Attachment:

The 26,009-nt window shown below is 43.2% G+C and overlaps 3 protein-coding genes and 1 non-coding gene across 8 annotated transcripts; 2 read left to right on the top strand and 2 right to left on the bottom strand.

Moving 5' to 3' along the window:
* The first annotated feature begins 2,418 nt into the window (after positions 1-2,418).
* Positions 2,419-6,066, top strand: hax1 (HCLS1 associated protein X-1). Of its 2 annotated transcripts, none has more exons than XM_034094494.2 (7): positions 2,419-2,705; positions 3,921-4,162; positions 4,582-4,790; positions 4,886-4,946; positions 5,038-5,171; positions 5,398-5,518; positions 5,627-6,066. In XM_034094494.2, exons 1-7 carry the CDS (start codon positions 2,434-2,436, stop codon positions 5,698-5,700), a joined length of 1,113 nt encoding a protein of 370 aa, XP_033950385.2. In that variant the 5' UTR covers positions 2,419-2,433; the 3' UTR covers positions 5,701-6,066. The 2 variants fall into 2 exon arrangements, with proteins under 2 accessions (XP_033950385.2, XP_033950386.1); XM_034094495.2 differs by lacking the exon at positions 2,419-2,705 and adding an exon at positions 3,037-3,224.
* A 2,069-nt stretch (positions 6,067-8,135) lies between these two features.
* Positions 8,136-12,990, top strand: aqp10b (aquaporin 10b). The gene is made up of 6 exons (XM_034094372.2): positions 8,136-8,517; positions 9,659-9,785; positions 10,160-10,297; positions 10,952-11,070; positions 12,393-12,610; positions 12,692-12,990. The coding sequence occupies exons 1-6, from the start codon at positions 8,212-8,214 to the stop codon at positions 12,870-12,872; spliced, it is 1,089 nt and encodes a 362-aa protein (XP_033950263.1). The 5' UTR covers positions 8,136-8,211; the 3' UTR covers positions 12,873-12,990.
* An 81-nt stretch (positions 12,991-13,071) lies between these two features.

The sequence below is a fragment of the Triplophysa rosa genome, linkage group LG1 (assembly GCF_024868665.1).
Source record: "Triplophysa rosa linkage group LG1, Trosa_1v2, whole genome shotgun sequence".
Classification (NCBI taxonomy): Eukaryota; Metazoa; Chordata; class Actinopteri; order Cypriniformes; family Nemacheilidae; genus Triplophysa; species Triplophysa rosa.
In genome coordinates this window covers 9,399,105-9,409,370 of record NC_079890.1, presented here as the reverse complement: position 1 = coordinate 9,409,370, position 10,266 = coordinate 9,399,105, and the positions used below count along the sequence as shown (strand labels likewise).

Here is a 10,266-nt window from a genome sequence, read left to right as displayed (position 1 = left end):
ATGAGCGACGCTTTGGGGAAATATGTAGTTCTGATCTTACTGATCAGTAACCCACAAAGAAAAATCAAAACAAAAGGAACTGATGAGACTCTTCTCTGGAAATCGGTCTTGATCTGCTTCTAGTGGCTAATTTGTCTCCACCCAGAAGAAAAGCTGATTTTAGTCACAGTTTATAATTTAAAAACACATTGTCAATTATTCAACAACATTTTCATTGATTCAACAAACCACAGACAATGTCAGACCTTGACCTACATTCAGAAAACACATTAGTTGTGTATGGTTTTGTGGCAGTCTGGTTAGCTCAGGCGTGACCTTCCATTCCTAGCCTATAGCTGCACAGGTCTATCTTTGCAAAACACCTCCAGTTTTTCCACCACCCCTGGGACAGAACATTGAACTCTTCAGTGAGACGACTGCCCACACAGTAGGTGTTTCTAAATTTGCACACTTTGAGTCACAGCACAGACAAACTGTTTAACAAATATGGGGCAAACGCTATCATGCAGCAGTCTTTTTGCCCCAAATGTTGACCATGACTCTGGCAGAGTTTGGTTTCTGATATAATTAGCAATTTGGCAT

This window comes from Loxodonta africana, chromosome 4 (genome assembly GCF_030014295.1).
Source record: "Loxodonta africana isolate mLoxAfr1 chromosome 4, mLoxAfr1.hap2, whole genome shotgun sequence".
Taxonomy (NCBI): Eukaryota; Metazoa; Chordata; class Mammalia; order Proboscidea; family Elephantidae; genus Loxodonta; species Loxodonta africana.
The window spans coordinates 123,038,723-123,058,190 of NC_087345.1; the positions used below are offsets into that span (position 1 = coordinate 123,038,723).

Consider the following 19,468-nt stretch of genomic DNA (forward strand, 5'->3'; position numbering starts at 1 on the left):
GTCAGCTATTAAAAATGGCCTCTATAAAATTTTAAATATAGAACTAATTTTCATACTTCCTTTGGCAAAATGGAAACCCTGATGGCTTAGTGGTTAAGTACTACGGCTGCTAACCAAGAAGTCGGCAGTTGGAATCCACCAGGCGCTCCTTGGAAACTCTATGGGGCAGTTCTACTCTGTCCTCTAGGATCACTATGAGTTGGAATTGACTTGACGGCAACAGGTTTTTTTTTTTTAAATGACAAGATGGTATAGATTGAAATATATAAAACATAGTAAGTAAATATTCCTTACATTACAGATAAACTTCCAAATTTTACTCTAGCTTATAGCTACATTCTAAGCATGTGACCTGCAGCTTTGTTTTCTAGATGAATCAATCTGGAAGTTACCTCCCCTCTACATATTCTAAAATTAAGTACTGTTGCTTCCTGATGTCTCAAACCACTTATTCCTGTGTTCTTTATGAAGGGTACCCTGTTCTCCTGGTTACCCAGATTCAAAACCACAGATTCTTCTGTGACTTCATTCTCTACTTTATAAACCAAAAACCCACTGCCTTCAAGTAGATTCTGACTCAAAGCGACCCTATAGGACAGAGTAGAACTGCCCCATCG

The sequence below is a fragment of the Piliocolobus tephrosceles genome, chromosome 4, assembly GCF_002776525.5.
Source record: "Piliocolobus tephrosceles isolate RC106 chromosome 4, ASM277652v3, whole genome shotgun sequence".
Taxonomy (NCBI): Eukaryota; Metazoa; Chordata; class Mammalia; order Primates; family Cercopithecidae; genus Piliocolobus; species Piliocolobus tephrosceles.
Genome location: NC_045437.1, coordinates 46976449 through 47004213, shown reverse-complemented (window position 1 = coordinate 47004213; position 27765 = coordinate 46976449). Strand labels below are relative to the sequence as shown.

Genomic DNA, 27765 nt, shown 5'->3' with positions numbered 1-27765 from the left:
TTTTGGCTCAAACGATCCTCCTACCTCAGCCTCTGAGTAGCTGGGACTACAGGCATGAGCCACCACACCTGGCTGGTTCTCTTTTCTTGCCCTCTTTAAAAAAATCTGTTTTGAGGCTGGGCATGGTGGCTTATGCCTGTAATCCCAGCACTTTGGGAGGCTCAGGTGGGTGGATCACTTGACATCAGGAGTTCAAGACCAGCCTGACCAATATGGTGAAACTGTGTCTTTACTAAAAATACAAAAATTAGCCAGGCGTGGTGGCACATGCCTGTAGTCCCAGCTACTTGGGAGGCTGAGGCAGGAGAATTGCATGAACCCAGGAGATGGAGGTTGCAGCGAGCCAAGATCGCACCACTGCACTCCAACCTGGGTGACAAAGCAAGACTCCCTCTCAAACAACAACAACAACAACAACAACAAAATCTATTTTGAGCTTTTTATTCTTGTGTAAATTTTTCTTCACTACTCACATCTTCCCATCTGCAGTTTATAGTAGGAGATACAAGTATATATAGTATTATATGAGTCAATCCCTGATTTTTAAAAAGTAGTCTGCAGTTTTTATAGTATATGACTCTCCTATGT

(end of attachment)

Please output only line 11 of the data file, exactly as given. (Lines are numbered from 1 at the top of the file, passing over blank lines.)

In genome coordinates this window covers 9,399,105-9,409,370 of record NC_079890.1, presented here as the reverse complement: position 1 = coordinate 9,409,370, position 10,266 = coordinate 9,399,105, and the positions used below count along the sequence as shown (strand labels likewise).